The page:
Re:What is kentucky to do? (1)

Abcd1234 (188840) | more than 5 years ago | (#26559305)

Then what can a state, or even a country, do to enforce the law on an entity outside its jurisdiction?

That has *always* been a problem. Take poppy production in Afghanistan. I'm sure, if the US had it's druthers, it'd carpet bomb any such operations, but it can't. So it has to live with their existence. The same goes with gambling, kiddie porn distribution, etc, in foreign countries.

The only way this is handled today is through international law, in the form of treaties. At least then, the US could put pressure on foreign governments to enact or enforce laws banning the things they don't like (obviously they'd need those treaties in place, first). But, alas, if they can't get nations on board, guess what? The only answer is economic or military intervention.

Barring that, the best KY can do is firewall the internets and hope they can block things they don't like. But given how successful China has been in this regard, I'm not sure it's really worth it...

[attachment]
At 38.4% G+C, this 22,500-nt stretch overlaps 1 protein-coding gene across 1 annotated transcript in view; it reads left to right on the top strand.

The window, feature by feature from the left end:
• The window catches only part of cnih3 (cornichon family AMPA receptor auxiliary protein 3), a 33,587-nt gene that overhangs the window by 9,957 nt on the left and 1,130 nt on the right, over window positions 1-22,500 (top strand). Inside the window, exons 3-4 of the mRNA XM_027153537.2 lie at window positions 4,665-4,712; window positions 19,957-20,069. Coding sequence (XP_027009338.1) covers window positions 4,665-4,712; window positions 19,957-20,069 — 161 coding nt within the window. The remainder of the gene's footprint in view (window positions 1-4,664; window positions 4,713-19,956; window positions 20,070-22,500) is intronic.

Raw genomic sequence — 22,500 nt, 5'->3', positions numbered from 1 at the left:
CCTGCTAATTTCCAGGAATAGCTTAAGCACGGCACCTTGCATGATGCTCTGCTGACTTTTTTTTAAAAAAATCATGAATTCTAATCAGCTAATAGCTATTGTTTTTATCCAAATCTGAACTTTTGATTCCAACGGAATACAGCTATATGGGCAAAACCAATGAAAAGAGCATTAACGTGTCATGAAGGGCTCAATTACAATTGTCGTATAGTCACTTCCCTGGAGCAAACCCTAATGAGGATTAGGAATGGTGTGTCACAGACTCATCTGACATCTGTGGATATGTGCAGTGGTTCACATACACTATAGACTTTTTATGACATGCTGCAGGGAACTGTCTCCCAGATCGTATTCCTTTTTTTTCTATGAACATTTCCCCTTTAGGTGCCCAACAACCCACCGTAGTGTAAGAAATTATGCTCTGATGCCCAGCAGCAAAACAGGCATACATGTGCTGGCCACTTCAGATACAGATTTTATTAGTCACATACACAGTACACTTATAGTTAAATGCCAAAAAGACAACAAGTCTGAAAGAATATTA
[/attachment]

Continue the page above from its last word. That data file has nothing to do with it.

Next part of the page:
Re:What is kentucky to do? (1)

Snotman (767894) | more than 5 years ago | (#26562097)

Yes, it is still a fact of life. Since KY has no jurisdiction over domain names, then tough is the answer. You only can legislate over what you have control of like their borders. So, setup a firewall into KY if KY thinks it should censor speech. Think about what the supreme court ruled yesterday - internet porn filters to protect children are unconstitutional based on freedom of speech. Apparently, KY must be flush with money in their state budget to take on a luxury like fighting in court whether they have the prerogative to steal domain names. Because they will be sued and it may not be in their courts as it may come in federal court.

I think it is really funny that people believe they should go to war when they have no money. Principals are the luxury of those that can afford them. So, either pick cheap principals to have or become rich and fight for them.

Re:What is kentucky to do? (0)

Anonymous Coward | more than 5 years ago | (#26558409)

What could the feds do, apart from file a claim with the WTO? (which they have regarding gambling in antigua I believe).

Work with Antiguan police to make sure Antiguan citizens and businesses do not violate Antiguan law?

Also, gambling? Some things ARE legal in other places, y'know. What would you say if China came knocking and demanded that you censor websites because there's no freedom of speech in China?